Through a brat’s eyes

An unmoving chronicle of childhood

Published: Jan 26 2022, 01:01:am

Tuesday, December 16, 1975.

LIES MY FATHER TOLD ME. Written by Ted Allan. Music by Sol Kaplan. Directed by Ján Kadár. Running time: 102 minutes. Mature entertainment with the B.C. Classifier's warning: occasional frank discussion of sex.
     These are the concerns at the heart of two new Canadian films currently [1975] on view in Vancouver. What's more, both director Murray Markowitz's Recommendation for Mercy and Ján Kadár's Lies My Father Told Me are based on true stories.
    The focus in Budapest-born Kadár’s urban drama is on six-year-old David Herman (Jeffery Lynas), a kid who comes across as something of a brat.
    Childhood, Montreal screenwriter Ted Allen suggests, is a time of larger-than-life impressions. Since his story is told from an obnoxious child’s point of view, this allows the director to populate the film with all the familiar stereotypes.
    David’s father Harry (Len Birman), for example, is a materialistic hustler. His mother Annie (Marilyn Lightstone) is a saint-like beauty with a fine singing voice. Grandfather, the boy's beloved Zaida (Yossi Yadin), combines the more lovable qualities of Kris Kringle and God the Father.
    Occasionally a detail intrudes, reminding us that the setting is 1920s Montreal. Then it's back to the story, with its nostalgia for a collection of characters, all of whom would look more comfortable in a quaint Eastern European village.
    Despite its Canadian credentials, Kadár’s movie has the confined, aggressively modest look much in favour among foreign film artists. His direction of his actors suggests that he has little feeling for the sound of spoken English.
    During the film, whiny little David experiences two crises. One is the mother-love-robbing birth of a younger brother. The other is the death of his Zaida.
    In the world created by Kadár, a both events are curiously unmoving. The director manages to record emotional events without transmitting any of the feeling.
    As a result, Lies My Father Told Me has the cold, insistent sensitivity of a coffee-house poet. Maybe I would have liked the movie more if the kid had been less of a brat.

The above is a restored version of a Province review by Michael Walsh originally published in 1975. For additional information on this archived material, please visit my FAQ.

Afterword: One critic’s ‘whiny little brat’ can be another’s ‘sensitive spirit of a new age’. My less-than-enthusiastic review notwithstanding, Montreal playwright Ted Allan’s feature screenwriting debut was a critical and financial success. Lies My Father Told Me won three Canadian Film Awards, including best picture, as well as the Golden Reel Award, created to honour the Canadian film with the year’s biggest box-office earnings. For Allan, the cherry on the cake was an Oscar nomination in the Original Screenplay category.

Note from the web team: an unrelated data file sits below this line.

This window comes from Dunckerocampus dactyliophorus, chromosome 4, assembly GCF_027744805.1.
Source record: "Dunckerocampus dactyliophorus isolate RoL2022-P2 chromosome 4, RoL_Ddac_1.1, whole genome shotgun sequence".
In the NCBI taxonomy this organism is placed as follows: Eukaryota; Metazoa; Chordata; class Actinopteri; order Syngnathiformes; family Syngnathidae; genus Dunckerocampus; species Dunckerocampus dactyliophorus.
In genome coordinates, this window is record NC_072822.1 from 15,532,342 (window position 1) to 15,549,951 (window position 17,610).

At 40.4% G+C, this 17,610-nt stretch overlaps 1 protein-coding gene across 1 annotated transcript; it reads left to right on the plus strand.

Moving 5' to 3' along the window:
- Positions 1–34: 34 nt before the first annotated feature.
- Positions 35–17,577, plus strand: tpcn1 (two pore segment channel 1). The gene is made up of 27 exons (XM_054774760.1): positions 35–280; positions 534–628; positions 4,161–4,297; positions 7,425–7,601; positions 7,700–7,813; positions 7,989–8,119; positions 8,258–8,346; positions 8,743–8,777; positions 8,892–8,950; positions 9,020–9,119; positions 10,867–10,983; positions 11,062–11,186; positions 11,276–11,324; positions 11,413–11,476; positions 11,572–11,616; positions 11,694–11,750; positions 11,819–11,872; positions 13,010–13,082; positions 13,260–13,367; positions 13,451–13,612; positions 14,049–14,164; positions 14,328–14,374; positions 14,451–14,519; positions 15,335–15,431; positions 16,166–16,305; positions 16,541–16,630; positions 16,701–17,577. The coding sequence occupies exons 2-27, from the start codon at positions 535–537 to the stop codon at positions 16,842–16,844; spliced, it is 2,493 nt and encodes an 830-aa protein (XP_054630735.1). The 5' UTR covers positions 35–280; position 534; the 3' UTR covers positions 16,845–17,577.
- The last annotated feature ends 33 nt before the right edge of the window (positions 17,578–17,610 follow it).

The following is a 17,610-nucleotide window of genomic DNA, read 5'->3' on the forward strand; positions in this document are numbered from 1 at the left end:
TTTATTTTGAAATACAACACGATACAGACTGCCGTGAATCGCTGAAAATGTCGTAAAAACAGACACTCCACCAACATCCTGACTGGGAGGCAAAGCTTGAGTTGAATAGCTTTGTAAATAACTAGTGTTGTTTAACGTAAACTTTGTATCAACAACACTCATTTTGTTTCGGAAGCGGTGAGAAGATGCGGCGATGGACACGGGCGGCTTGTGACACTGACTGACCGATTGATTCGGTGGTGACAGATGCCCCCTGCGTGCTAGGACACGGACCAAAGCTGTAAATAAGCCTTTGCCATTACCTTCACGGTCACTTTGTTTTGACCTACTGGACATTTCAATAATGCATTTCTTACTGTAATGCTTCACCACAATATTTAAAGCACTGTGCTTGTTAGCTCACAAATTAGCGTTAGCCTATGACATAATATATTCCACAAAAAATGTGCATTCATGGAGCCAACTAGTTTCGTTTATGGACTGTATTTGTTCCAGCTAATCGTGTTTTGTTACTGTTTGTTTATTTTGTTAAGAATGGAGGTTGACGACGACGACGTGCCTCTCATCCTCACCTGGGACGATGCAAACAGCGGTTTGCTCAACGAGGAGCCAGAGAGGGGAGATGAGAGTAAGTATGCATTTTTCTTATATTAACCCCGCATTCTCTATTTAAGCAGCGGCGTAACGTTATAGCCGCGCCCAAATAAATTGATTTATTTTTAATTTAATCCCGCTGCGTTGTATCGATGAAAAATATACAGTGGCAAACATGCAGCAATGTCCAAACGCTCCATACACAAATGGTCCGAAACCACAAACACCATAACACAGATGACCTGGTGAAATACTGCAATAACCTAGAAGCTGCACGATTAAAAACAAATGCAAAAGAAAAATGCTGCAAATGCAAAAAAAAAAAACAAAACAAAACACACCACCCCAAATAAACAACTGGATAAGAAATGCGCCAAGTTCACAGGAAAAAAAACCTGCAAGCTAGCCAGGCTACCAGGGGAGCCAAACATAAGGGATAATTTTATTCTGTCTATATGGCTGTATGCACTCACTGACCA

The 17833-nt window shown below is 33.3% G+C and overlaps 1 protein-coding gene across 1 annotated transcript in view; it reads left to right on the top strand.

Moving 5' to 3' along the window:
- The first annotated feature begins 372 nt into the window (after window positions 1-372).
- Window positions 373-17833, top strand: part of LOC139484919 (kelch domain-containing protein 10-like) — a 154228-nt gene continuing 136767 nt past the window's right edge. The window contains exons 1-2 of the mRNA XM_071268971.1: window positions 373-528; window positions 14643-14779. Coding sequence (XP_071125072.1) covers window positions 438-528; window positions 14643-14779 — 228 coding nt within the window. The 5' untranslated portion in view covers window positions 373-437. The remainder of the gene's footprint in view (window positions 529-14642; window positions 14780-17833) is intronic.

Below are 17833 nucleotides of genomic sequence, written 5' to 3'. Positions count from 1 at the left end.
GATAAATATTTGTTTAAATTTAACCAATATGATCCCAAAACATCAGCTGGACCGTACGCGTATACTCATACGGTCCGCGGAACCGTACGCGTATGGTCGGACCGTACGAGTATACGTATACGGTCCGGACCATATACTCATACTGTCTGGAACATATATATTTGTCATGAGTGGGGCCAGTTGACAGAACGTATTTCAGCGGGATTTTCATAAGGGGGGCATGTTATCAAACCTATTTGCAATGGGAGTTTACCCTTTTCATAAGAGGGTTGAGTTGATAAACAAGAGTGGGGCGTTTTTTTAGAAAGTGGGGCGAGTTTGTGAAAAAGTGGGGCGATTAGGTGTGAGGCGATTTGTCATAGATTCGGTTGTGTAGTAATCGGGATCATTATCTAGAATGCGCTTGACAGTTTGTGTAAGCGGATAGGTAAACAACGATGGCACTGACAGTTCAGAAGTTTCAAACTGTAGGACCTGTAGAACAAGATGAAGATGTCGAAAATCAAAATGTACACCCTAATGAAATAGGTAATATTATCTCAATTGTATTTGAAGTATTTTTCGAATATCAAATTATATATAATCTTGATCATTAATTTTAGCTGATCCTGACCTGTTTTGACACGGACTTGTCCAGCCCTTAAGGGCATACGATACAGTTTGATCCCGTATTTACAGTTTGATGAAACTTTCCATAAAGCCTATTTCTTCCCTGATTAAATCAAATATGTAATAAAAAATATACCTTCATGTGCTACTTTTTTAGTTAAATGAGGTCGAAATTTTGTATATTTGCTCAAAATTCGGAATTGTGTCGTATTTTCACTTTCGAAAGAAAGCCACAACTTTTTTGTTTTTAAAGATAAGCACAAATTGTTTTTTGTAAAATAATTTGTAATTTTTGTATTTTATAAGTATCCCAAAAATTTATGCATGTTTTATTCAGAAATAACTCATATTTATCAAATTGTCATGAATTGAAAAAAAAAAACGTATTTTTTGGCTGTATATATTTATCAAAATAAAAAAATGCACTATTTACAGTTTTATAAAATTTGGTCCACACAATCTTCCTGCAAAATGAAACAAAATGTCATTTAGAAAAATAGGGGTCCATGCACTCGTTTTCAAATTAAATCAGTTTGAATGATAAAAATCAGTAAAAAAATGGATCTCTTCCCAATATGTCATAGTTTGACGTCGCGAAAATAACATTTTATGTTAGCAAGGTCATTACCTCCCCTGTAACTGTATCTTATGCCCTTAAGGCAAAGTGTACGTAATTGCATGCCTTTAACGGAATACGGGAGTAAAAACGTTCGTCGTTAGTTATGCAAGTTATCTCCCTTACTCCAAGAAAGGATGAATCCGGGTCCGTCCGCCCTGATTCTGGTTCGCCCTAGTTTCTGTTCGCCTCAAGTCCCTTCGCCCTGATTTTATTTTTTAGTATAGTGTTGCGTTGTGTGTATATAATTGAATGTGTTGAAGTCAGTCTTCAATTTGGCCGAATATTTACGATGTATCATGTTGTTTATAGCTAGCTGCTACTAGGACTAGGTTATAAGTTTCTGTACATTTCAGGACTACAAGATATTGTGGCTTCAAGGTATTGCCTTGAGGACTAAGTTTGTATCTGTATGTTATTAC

Born in 1916, Alan Herman (who wrote as Ted Allan) was part of a Montreal Jewish community that produced a generation of outstanding writers. Among them were Irving Layton (born 1912), Saul Bellow (1915), William (Why Rock the Boat?) Weintraub (1926), Mordecai (The Apprenticeship of Duddy Kratvitz) Richler (1931) and Leonard Cohen (1934). Shaped by the Great Depression, the adolescent Allan became a Young Communist, honing his writing skills as a reporter for the party’s local newspapers. At 21, he was off to Europe and service with Canada’s Mackenzie-Papineau Battalion in the Spanish Civil War. His first novel, 1939’s This Time a Better Earth, was based on his experiences there.
    What he’s best remembered for, though, is his friendship with battlefield physician Dr. Norman Bethune. Allan served as his assistant in Spain and followed him to China, where Bethune's death made him a martyr to the revolutionary cause. In 1952, Allan published The Scapel, The Sword, the first English-language biography of the only Canadian eulogized by Mao Tse-Tung. The author was tireless in promoting it as a film idea, finally seeing it come to the screen in 1990 as Bethune: The Making of a Hero. Filmed on location in China, director Phil Borsos’s film was scripted by Allan, and starred Donald Sutherland in the title role. Its story included an Allan-like character, called Chester Rice, and the writer was among those interviewed for writer-director Bob McKeown's documentary feature Strangers in a Strange Land: The Adventures of a Film Crew in the Heart of China (1990).